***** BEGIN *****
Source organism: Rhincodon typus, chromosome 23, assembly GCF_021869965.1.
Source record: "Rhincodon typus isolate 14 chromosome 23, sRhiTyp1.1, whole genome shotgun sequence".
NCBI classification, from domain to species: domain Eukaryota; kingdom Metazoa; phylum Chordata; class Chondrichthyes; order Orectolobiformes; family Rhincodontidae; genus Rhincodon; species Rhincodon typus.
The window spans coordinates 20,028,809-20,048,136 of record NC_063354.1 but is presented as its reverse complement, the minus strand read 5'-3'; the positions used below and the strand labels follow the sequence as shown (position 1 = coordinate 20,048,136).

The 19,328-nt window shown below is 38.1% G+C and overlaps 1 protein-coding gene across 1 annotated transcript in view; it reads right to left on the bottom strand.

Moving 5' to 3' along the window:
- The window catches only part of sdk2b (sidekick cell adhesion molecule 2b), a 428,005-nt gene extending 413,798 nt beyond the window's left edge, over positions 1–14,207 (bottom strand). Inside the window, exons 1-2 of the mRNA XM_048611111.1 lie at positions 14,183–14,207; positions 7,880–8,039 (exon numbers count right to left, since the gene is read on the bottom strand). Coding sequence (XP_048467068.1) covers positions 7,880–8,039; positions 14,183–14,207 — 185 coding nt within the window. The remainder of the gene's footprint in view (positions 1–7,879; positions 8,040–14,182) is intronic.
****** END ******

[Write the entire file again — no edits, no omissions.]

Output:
Source organism: Rhincodon typus, chromosome 23, assembly GCF_021869965.1.
Source record: "Rhincodon typus isolate 14 chromosome 23, sRhiTyp1.1, whole genome shotgun sequence".
NCBI classification, from domain to species: domain Eukaryota; kingdom Metazoa; phylum Chordata; class Chondrichthyes; order Orectolobiformes; family Rhincodontidae; genus Rhincodon; species Rhincodon typus.
The window spans coordinates 20,028,809-20,048,136 of record NC_063354.1 but is presented as its reverse complement, the minus strand read 5'-3'; the positions used below and the strand labels follow the sequence as shown (position 1 = coordinate 20,048,136).

The 19,328-nt window shown below is 38.1% G+C and overlaps 1 protein-coding gene across 1 annotated transcript in view; it reads right to left on the bottom strand.

Moving 5' to 3' along the window:
- The window catches only part of sdk2b (sidekick cell adhesion molecule 2b), a 428,005-nt gene extending 413,798 nt beyond the window's left edge, over positions 1–14,207 (bottom strand). Inside the window, exons 1-2 of the mRNA XM_048611111.1 lie at positions 14,183–14,207; positions 7,880–8,039 (exon numbers count right to left, since the gene is read on the bottom strand). Coding sequence (XP_048467068.1) covers positions 7,880–8,039; positions 14,183–14,207 — 185 coding nt within the window. The remainder of the gene's footprint in view (positions 1–7,879; positions 8,040–14,182) is intronic.